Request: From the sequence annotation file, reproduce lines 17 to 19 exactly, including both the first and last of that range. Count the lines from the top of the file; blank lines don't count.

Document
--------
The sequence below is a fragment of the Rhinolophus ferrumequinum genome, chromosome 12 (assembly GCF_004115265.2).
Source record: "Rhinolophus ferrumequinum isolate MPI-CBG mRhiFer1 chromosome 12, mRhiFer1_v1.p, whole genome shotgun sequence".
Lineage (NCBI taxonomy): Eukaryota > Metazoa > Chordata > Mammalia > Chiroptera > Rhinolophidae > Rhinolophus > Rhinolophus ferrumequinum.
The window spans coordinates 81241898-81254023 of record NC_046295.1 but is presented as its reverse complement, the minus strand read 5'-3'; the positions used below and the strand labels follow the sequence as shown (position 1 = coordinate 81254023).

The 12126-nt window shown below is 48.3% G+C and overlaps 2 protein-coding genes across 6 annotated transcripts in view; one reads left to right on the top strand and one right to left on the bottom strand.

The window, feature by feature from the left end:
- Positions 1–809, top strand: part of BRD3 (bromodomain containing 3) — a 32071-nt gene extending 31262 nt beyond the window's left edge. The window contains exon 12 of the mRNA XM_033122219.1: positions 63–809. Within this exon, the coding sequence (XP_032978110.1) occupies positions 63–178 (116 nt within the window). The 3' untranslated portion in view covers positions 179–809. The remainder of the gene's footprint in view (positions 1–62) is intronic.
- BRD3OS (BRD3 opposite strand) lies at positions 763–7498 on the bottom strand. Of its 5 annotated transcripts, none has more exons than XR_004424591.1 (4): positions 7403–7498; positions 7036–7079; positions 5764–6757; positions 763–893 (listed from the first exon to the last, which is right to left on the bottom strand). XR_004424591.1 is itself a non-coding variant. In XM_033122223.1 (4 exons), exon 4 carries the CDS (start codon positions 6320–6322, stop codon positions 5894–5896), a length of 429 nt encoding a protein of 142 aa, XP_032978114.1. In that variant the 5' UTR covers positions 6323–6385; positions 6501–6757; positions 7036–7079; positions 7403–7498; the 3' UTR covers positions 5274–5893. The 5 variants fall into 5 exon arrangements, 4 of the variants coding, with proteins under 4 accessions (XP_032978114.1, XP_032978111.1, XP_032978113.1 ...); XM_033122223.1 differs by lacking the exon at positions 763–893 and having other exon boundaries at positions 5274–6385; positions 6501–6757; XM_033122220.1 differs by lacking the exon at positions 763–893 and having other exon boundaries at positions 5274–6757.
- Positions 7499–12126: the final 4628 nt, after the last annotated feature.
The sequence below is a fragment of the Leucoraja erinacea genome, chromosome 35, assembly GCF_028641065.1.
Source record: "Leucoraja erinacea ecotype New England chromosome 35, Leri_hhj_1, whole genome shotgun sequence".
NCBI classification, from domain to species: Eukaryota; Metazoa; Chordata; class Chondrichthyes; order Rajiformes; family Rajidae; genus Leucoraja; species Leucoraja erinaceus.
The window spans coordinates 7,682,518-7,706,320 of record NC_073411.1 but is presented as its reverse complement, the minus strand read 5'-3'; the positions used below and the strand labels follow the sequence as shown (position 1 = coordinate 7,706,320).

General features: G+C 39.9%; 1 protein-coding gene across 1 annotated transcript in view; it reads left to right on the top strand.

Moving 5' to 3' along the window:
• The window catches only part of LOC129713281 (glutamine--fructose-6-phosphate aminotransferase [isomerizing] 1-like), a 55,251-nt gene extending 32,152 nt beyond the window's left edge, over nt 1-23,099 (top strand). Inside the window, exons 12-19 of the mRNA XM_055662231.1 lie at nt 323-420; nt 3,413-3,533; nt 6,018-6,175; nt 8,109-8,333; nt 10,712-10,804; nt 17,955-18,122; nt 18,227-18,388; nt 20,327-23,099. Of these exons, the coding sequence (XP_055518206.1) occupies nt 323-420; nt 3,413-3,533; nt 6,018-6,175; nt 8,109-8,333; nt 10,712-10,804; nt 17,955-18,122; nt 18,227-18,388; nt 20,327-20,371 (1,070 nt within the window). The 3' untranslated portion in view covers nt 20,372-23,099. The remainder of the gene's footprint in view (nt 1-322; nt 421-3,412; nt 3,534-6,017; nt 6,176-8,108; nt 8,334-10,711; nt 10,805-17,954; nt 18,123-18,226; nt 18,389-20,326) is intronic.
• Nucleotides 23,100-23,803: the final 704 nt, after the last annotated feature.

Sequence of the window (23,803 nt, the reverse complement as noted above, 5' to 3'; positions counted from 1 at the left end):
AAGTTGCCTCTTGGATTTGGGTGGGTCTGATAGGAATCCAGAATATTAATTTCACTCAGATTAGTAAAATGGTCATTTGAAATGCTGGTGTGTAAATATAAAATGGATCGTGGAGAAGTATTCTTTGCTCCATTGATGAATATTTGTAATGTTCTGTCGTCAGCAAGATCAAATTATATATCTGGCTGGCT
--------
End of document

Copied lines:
• Nucleotides 23,100-23,803: the final 704 nt, after the last annotated feature.

Sequence of the window (23,803 nt, the reverse complement as noted above, 5' to 3'; positions counted from 1 at the left end):
AAGTTGCCTCTTGGATTTGGGTGGGTCTGATAGGAATCCAGAATATTAATTTCACTCAGATTAGTAAAATGGTCATTTGAAATGCTGGTGTGTAAATATAAAATGGATCGTGGAGAAGTATTCTTTGCTCCATTGATGAATATTTGTAATGTTCTGTCGTCAGCAAGATCAAATTATATATCTGGCTGGCT